SNFs should launch a baseline audit after the first three months of ICD-10 implementation. This initial evaluation will help providers identify areas that need improvement or education. To shape baseline (and subsequent) audits, facilities should consider the following list, which identifies key aspects of major operational areas the ICD-10 transition is likely to affect:

1.Documentation

2.Coding/billing in the electronic health record system

3.Guidelines

4.Education

5.Strategic considerations

 

Subsequent audits

Once SNFs have completed their baseline audits, they should analyze the outcomes to develop an auditing compliance plan, which can function as staffs’ blueprint for future documentation, coding, and billing.

The ICD-10 task force, or transition team, should appoint a post-ICD-10 committee to review initial implementation results, evaluate success against established criteria, and identify what works and doesn’t work, especially in the revenue cycle, health information management, and IT realms.

Prior to the October 1 kickoff, this committee should determine which measures will be tracked and collect related preliminary data.

Following the go-live date, this committee?and the facility at large?must be on the lookout for significant post-implementation issues, including claims denials and rejections or coding backlogs. The committee must quickly identify such issues, create feedback loops, and follow the established solution path to remediation?a task that’s best facilitated by routine auditing of both claims and supportive documentation in a patient’s medical record.

Facilities should track all ICD-10 submissions and receipts for 3?6 months after the transition. Quality assurance monitoring should focus on ensuring proper receipt of ICD-10 codes by vendors and payers. Providers should also be sure to address all communications from these sources, as well as trading partners and CMS.

 

Key takeaways

Routine review of ICD-10 coding will soon become an essential function of all facilities’ quality monitoring systems and resulting performance improvement plans. Auditing documentation for sufficient data to support specificity in ICD-10 diagnosis coding should begin 2?3 months prior to the transition and continue well after October 1. Conducting ongoing auditing is crucial to update or solidify processes that underlie, facilitate, and support ICD-10 coding and claim submission, thereby ensuring a hassle-free conversion to the new system.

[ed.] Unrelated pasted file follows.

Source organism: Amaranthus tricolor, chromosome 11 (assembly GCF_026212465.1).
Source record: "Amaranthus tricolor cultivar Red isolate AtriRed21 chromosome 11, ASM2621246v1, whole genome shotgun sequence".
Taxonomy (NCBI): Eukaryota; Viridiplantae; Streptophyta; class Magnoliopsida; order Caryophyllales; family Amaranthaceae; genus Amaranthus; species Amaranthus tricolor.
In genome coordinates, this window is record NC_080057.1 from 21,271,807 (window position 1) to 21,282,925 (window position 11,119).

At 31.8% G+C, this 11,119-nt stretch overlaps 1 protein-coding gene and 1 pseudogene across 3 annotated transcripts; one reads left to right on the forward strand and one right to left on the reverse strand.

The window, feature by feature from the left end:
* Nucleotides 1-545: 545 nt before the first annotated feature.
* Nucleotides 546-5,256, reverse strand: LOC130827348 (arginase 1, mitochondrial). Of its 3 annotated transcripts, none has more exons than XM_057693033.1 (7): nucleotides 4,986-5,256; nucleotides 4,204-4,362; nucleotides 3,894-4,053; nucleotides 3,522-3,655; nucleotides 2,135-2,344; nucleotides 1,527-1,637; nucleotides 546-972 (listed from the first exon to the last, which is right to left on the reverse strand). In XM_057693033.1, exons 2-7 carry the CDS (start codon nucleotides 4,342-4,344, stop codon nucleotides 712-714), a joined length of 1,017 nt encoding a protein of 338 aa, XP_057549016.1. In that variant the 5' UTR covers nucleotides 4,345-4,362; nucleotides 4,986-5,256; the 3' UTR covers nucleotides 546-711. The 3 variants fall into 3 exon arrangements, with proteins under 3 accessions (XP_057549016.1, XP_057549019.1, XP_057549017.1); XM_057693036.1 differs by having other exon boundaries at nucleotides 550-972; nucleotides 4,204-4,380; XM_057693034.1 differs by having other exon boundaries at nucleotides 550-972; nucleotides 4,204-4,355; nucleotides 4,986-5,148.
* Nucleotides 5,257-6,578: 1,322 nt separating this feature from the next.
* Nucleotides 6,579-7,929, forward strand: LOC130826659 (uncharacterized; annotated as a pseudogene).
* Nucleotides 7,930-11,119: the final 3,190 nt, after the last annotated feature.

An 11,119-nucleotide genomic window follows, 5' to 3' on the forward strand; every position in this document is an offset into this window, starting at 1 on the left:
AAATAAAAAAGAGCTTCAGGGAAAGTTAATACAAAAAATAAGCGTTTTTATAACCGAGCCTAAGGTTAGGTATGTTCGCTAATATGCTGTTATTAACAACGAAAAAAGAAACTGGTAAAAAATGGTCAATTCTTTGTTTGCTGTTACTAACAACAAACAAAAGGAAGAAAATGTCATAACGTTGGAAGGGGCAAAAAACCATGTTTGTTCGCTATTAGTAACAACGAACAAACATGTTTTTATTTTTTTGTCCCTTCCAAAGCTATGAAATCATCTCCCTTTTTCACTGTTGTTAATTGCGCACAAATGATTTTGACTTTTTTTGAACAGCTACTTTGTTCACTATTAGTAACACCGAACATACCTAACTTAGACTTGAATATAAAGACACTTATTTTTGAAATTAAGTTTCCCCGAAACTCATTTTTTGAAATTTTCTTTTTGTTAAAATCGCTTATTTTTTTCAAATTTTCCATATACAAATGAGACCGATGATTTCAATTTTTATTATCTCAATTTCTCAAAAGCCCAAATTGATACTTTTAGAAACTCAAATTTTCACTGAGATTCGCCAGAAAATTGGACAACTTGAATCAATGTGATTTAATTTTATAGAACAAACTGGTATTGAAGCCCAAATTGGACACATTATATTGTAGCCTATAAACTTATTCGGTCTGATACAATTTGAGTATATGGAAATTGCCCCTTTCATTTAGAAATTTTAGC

HCPro.com – Billing Alert for Long-Term Care

Calcinosis Cutis Excision

I am coding for a surgical excisional biopsy of a calcinosis cutis of the left heel. The lesion appears to be 5mm in diameter where two semi-elliptical incisions are made to excise the entire lesion 1.6 cm with a width of 6mm.

I am having a hard time finding a CPT code for this. Has anyone seen this done in the past?

Thank you!

Medical Billing and Coding Forum – Podiatry

Documentation requirements for bilateral procedures

Does anyone have a reference for documentation requirements for symmetric procedures? We’ve searched high and low and cannot find a good source. We’re trying to determine if the provider is documenting sufficiently. Any help would be appreciated!

Medical Billing and Coding Forum – ENT/Otolaryngology

Modifier q6

This is my first time using a locum, she is filling in for my audiologist. I am using modifier Q6 attached to CPT 92557 & CPT 92567 and I am getting denial from Medicare reason code 4 – The procedure code is inconsistent with the modifier used or required modifier is missing. Do I need a second modifier? I can not find any current info on the Medicare website & what I do find is not clear. Any help would be greatly appreciated!

Medical Billing and Coding Forum – Modifiers

Confusion with employer verbage